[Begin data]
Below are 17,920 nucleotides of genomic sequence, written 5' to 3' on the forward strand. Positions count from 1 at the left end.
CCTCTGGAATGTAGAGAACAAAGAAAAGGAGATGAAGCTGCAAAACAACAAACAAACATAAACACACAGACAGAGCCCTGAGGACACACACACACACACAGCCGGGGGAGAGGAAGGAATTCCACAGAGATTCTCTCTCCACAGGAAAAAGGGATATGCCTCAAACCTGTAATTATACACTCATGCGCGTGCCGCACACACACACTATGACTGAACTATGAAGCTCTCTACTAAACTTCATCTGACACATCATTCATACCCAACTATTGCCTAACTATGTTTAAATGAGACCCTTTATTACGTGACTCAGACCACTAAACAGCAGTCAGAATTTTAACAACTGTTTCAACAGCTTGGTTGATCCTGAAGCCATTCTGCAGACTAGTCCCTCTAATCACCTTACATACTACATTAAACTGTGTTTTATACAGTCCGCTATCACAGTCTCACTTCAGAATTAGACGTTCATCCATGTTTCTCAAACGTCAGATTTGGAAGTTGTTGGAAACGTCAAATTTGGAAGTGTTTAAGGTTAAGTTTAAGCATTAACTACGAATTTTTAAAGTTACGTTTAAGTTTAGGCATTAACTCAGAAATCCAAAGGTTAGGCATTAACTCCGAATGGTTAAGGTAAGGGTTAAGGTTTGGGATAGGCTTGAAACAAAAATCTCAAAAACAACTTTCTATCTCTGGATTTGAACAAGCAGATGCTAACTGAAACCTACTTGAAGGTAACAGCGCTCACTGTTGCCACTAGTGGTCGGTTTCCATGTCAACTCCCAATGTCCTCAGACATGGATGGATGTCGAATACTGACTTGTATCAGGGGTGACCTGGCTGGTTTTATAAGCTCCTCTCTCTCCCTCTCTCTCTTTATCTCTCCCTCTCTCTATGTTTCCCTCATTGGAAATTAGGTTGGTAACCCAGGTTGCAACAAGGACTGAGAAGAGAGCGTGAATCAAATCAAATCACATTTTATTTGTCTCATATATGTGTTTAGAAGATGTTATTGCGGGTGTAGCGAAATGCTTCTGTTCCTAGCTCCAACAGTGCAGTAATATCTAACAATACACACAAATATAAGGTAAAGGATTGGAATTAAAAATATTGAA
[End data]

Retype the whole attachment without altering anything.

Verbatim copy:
Below are 17,920 nucleotides of genomic sequence, written 5' to 3' on the forward strand. Positions count from 1 at the left end.
CCTCTGGAATGTAGAGAACAAAGAAAAGGAGATGAAGCTGCAAAACAACAAACAAACATAAACACACAGACAGAGCCCTGAGGACACACACACACACACAGCCGGGGGAGAGGAAGGAATTCCACAGAGATTCTCTCTCCACAGGAAAAAGGGATATGCCTCAAACCTGTAATTATACACTCATGCGCGTGCCGCACACACACACTATGACTGAACTATGAAGCTCTCTACTAAACTTCATCTGACACATCATTCATACCCAACTATTGCCTAACTATGTTTAAATGAGACCCTTTATTACGTGACTCAGACCACTAAACAGCAGTCAGAATTTTAACAACTGTTTCAACAGCTTGGTTGATCCTGAAGCCATTCTGCAGACTAGTCCCTCTAATCACCTTACATACTACATTAAACTGTGTTTTATACAGTCCGCTATCACAGTCTCACTTCAGAATTAGACGTTCATCCATGTTTCTCAAACGTCAGATTTGGAAGTTGTTGGAAACGTCAAATTTGGAAGTGTTTAAGGTTAAGTTTAAGCATTAACTACGAATTTTTAAAGTTACGTTTAAGTTTAGGCATTAACTCAGAAATCCAAAGGTTAGGCATTAACTCCGAATGGTTAAGGTAAGGGTTAAGGTTTGGGATAGGCTTGAAACAAAAATCTCAAAAACAACTTTCTATCTCTGGATTTGAACAAGCAGATGCTAACTGAAACCTACTTGAAGGTAACAGCGCTCACTGTTGCCACTAGTGGTCGGTTTCCATGTCAACTCCCAATGTCCTCAGACATGGATGGATGTCGAATACTGACTTGTATCAGGGGTGACCTGGCTGGTTTTATAAGCTCCTCTCTCTCCCTCTCTCTCTTTATCTCTCCCTCTCTCTATGTTTCCCTCATTGGAAATTAGGTTGGTAACCCAGGTTGCAACAAGGACTGAGAAGAGAGCGTGAATCAAATCAAATCACATTTTATTTGTCTCATATATGTGTTTAGAAGATGTTATTGCGGGTGTAGCGAAATGCTTCTGTTCCTAGCTCCAACAGTGCAGTAATATCTAACAATACACACAAATATAAGGTAAAGGATTGGAATTAAAAATATTGAA